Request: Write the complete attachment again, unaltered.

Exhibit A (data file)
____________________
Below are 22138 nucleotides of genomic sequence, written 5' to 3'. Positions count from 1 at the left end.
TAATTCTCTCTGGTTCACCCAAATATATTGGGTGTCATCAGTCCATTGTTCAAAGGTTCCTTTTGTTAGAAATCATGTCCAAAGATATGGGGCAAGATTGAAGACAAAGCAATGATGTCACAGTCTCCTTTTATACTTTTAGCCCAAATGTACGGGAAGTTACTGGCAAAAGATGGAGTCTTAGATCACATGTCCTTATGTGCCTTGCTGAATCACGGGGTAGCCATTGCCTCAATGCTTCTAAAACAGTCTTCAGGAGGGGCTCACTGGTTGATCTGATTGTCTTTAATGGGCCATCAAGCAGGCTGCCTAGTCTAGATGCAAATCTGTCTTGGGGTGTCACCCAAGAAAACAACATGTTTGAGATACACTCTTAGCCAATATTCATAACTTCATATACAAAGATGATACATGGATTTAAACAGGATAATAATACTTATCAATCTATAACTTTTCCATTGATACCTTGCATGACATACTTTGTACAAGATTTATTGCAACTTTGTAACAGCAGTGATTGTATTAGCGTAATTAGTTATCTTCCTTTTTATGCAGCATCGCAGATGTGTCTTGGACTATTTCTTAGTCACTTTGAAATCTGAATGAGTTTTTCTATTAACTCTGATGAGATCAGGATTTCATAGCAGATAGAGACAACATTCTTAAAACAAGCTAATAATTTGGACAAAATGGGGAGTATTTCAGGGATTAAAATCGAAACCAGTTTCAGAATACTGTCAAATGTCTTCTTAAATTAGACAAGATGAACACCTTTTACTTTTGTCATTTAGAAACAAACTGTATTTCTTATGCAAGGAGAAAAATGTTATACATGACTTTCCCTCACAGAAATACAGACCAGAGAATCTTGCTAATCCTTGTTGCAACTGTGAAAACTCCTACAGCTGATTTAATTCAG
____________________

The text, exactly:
Below are 22138 nucleotides of genomic sequence, written 5' to 3'. Positions count from 1 at the left end.
TAATTCTCTCTGGTTCACCCAAATATATTGGGTGTCATCAGTCCATTGTTCAAAGGTTCCTTTTGTTAGAAATCATGTCCAAAGATATGGGGCAAGATTGAAGACAAAGCAATGATGTCACAGTCTCCTTTTATACTTTTAGCCCAAATGTACGGGAAGTTACTGGCAAAAGATGGAGTCTTAGATCACATGTCCTTATGTGCCTTGCTGAATCACGGGGTAGCCATTGCCTCAATGCTTCTAAAACAGTCTTCAGGAGGGGCTCACTGGTTGATCTGATTGTCTTTAATGGGCCATCAAGCAGGCTGCCTAGTCTAGATGCAAATCTGTCTTGGGGTGTCACCCAAGAAAACAACATGTTTGAGATACACTCTTAGCCAATATTCATAACTTCATATACAAAGATGATACATGGATTTAAACAGGATAATAATACTTATCAATCTATAACTTTTCCATTGATACCTTGCATGACATACTTTGTACAAGATTTATTGCAACTTTGTAACAGCAGTGATTGTATTAGCGTAATTAGTTATCTTCCTTTTTATGCAGCATCGCAGATGTGTCTTGGACTATTTCTTAGTCACTTTGAAATCTGAATGAGTTTTTCTATTAACTCTGATGAGATCAGGATTTCATAGCAGATAGAGACAACATTCTTAAAACAAGCTAATAATTTGGACAAAATGGGGAGTATTTCAGGGATTAAAATCGAAACCAGTTTCAGAATACTGTCAAATGTCTTCTTAAATTAGACAAGATGAACACCTTTTACTTTTGTCATTTAGAAACAAACTGTATTTCTTATGCAAGGAGAAAAATGTTATACATGACTTTCCCTCACAGAAATACAGACCAGAGAATCTTGCTAATCCTTGTTGCAACTGTGAAAACTCCTACAGCTGATTTAATTCAG